This Trek Note has recently been edited to clarify access restrictions currently in place. Pease read on for details within this section and also within the Permits section. The remainder of the information is retained for information purposes only and is not intended for trip planning.
The Kidson Track, also known as the WAPET Road, is an abandoned oil exploration track that was built during the 1960's by West Australian Petroleum Pty Ltd. Geologists call this region the Canning Basin, which contains two depocentres, one of which is named the Kidson Sub-basin. Both Canning and Kidson were pioneer explorers
of the area. Kidson however never traversed the route of this track. The name comes from the geological region and for the fact that the track leads to a site that the West Australian Petroleum company called the Kidson oil well. (see History for more info).
The land through which the route passes is now under native title ownership (the Martu and the Nyangumarta) and access on these tracks and land without prior permission is strictly prohibited. (see permits section). However, of most importance is current mining exploration activity. The Traditional Owners of these lands have agreements with several exploration companies for the reinstatement and use of this track, with strict protocols in place for exclusive use by the exploration companies. Subsequently, triple road trains, trucks, road graders and other heavy vehicles are now travelling along this single lane track under strictly controlled work site conditions every day and night in both directions.
Public travellers must not ignore the access restriction warning signs at both ends of this part of the Kidson Track.
Anyone travelling east from Kunawarritji can continue west on the Punmu
Track and Telfer Road to the Great Northern Highway. Likewise when travelling east, the public may access this route.
Interactive Route Map
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Kidson Track From:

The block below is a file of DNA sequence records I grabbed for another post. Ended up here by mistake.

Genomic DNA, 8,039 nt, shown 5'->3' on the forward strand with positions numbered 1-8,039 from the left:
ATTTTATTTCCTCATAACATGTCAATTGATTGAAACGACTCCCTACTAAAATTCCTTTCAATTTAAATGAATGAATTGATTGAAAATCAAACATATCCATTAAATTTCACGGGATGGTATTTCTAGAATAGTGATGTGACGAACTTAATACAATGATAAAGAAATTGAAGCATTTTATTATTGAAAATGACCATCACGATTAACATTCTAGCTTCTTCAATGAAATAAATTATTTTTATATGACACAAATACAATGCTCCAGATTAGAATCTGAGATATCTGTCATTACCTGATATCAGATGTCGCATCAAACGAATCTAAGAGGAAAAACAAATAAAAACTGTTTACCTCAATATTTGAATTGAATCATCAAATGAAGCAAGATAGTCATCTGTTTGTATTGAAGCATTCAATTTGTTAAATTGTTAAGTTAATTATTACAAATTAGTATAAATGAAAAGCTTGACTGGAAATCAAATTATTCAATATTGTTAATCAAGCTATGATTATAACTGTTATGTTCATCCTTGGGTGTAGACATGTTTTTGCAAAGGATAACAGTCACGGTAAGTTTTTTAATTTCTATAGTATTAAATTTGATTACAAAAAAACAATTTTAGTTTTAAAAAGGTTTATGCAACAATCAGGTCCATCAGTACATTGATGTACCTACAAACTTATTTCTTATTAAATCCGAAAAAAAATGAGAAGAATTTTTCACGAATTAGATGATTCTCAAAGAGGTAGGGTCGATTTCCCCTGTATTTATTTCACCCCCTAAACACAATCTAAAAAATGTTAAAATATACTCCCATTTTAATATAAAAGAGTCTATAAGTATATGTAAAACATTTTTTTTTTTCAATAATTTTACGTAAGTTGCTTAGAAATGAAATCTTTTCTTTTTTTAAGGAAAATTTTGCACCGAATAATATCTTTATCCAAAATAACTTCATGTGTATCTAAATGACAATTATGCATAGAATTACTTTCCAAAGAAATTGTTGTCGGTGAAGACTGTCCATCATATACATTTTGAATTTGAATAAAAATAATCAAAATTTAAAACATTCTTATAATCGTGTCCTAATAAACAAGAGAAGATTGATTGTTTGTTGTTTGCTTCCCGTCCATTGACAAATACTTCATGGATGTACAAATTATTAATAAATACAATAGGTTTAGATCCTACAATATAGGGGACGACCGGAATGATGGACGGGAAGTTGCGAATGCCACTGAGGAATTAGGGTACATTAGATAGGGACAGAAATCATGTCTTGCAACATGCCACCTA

Great Northern Hwy & Kidson Track (Wapet Rd)To:
Kidson Track (Wapet Rd) & Canning Stock Route
This trek supports moving map, to take a virtual tour click on the Play button.
The Nyangumarta People, the Kulyakartu People and the Martu People have Native Title grant and claim to the whole of the Kidson Track. Whilst there is no formal permit process in place for either of the Traditional Owner groups, these groups do still require notice in advance for any persons wishing to cross their lands.
The Martu, who land is entered from coming onto the Kidson Track from the top of Lake Auld
(in the east) need to contact the Western Desert Lands Aboriginal Corporation (Jamukurnu – Yapalikunu) PBC. They can be contacted on (08) 9486 9797.
The Nyangumarta, whose land is entered coming onto the Kidson Track from the west off the Great Northern Highway need to contact the Nyangumarta Warrarn Aboriginal Corporation RNTBC. They can be contacted by reaching Margaret Nyaparu Rose on 0448 350 618.
Things to See & Do
Whilst some may consider the desert terrain to be a little "boring", the land beneath the Kidson Track is a magnificant hydrogenological entity representing Australia
's second largest sedimentary basin. The Kidson Sub-basin is the least explored Palaeozoic basin in the world with a proven petroleum system.
Vehicles should be fully equipped for extensive, remote desert expedition touring. You should be fully self-sufficient, regarding equipment (especially tools and spare parts, e.g. for changing and repairing tyres/tubes) including air compressor, and supplies. Long-range communications should be taken (eg. HF radio
, Satellite Phone
), emergency beacons (eg. SPOT2, Epirb
), and for vehicle-vehicle communications along the track a UHF radio
. Sand flags are also recommended for the dune section to assist with visual identification of oncoming vehicles. An advanced medical emergency kit should be carried by at least one party in your group. Due to possible growth of grasses in the middle of the Kidson Track, there may be a danger of accumulation of flammable solids under your car. Be prepared for this case by not only carrying a fire extinguisher, but also carry a spray bottle filled with water and frequently check the vehicle for grass build-up.
You could phone Kunawarritji Community
some days before travelling and ask them for the latest reports given by other travellers. Nearly everybody coming down the Kidson fuels up at Kunawarritji, so they will be the ones with the latest information. Fuel availability is reliable.